He reminded me that we pay great amounts of money and expend great energy as city-dwellers to get away from the distractions, the light pollution, the busy pace. We rent cabins and drive to far-away trail heads. Our family literally did this last week with a few other pastor friends and their families!

Sometimes, in order to show us the brilliance of his light, our gracious God willingly and wisely leads us into dark places and spaces.

Light Pollution

When we are surrounded by scores of other lesser light sources, we don’t appreciate the sun by day and the moon by night. My life is so busy with so many illuminative blessings that, sometimes, they obscure my hunger and need for the Light of the world.

How sweet and intimate of the Lord to lead my soul into dark places and hold me there. My eyes are beginning to adjust to the darkness and are beginning to see the outlines of glories and graces even in a dark cave.

David, who literally dwelt in dark caves for a good season of his life, understood the light of the Lord’s presence even in darkness. Countless psalms he wrote attest to the light of goodness of God seen even in the darkest of circumstances.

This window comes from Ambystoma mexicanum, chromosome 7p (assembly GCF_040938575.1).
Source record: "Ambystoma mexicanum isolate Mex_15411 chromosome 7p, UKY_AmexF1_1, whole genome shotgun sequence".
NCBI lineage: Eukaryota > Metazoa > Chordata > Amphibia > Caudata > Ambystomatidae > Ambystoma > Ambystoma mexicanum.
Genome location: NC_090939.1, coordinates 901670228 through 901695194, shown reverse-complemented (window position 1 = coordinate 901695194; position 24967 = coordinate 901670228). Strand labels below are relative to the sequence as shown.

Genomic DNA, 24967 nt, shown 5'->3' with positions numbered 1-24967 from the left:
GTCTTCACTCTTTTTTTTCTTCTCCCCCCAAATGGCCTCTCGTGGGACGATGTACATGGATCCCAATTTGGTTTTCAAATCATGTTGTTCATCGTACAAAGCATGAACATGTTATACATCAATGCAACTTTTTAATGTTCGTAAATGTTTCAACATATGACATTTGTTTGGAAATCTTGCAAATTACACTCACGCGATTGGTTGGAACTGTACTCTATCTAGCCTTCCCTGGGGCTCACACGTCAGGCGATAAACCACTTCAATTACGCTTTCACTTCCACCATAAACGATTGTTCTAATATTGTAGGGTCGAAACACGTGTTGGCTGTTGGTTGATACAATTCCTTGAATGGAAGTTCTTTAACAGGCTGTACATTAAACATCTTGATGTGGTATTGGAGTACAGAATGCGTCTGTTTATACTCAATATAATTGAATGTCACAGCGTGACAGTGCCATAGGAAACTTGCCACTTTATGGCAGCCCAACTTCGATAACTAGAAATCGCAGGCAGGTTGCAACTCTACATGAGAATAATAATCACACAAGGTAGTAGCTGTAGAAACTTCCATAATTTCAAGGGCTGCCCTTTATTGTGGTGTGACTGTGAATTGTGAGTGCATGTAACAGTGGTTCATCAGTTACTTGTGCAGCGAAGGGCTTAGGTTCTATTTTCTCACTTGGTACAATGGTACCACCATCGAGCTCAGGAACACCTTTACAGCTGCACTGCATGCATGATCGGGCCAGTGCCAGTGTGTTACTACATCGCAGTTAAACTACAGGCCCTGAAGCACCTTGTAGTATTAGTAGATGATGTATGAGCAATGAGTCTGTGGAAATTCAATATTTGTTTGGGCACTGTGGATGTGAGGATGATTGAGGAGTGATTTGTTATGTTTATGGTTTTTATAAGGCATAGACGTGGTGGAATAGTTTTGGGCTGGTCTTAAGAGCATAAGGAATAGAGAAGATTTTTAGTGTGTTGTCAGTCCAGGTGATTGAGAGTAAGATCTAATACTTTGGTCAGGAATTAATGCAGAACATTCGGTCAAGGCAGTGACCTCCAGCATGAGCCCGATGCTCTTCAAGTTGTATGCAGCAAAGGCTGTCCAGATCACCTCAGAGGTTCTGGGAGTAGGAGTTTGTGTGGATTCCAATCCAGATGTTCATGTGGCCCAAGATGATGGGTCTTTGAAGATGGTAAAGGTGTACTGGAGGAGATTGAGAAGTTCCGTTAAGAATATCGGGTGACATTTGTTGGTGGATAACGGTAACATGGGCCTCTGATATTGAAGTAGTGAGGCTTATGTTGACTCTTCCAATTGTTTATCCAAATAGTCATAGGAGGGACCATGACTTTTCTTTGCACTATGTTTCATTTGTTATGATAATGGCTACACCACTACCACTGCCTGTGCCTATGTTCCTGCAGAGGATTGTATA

“If I say, ‘Surely, the darkness shall cover me, and the light about me night.’ even the darkness is not dark to you; the night is bright as day, for darkness is as light with you” (Ps. 139:11-12).

The minor prophet Micah, who served Israel during one of its distinctly darker seasons, wrote along the same lines:

“Rejoice not over me, O my enemy; when I fall, I shall rise; when I sit in the darkness, the Lord will be a light to me” (Micah 7:8).

The Lord allowed me to stumble upon the following quote from Alexander MacLaren which expresses beautifully what I have been experiencing.